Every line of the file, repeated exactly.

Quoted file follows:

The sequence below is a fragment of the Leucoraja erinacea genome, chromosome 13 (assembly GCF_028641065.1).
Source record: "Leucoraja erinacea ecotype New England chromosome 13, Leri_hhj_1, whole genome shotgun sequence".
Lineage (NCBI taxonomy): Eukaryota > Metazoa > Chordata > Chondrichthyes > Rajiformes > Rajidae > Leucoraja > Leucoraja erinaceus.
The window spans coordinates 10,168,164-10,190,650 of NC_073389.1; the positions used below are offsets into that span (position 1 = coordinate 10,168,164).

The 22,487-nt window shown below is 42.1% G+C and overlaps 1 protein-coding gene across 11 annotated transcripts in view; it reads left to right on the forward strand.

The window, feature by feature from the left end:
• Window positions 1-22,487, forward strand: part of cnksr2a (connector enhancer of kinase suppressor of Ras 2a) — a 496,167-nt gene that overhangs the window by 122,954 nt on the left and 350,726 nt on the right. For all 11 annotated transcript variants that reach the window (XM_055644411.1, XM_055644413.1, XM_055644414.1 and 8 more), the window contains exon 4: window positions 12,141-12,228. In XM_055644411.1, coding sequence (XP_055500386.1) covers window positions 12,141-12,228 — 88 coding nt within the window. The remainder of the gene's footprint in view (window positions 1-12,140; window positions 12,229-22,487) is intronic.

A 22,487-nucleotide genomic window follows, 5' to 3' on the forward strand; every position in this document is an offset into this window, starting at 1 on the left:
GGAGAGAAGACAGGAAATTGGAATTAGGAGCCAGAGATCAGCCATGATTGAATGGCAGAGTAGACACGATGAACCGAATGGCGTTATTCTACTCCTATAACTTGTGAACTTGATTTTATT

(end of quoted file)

The sequence below is a fragment of the Leucoraja erinacea genome, chromosome 13 (assembly GCF_028641065.1).
Source record: "Leucoraja erinacea ecotype New England chromosome 13, Leri_hhj_1, whole genome shotgun sequence".
Lineage (NCBI taxonomy): Eukaryota > Metazoa > Chordata > Chondrichthyes > Rajiformes > Rajidae > Leucoraja > Leucoraja erinaceus.
The window spans coordinates 10,168,164-10,190,650 of NC_073389.1; the positions used below are offsets into that span (position 1 = coordinate 10,168,164).

The 22,487-nt window shown below is 42.1% G+C and overlaps 1 protein-coding gene across 11 annotated transcripts in view; it reads left to right on the forward strand.

The window, feature by feature from the left end:
• Window positions 1-22,487, forward strand: part of cnksr2a (connector enhancer of kinase suppressor of Ras 2a) — a 496,167-nt gene that overhangs the window by 122,954 nt on the left and 350,726 nt on the right. For all 11 annotated transcript variants that reach the window (XM_055644411.1, XM_055644413.1, XM_055644414.1 and 8 more), the window contains exon 4: window positions 12,141-12,228. In XM_055644411.1, coding sequence (XP_055500386.1) covers window positions 12,141-12,228 — 88 coding nt within the window. The remainder of the gene's footprint in view (window positions 1-12,140; window positions 12,229-22,487) is intronic.

A 22,487-nucleotide genomic window follows, 5' to 3' on the forward strand; every position in this document is an offset into this window, starting at 1 on the left:
GGAGAGAAGACAGGAAATTGGAATTAGGAGCCAGAGATCAGCCATGATTGAATGGCAGAGTAGACACGATGAACCGAATGGCGTTATTCTACTCCTATAACTTGTGAACTTGATTTTATT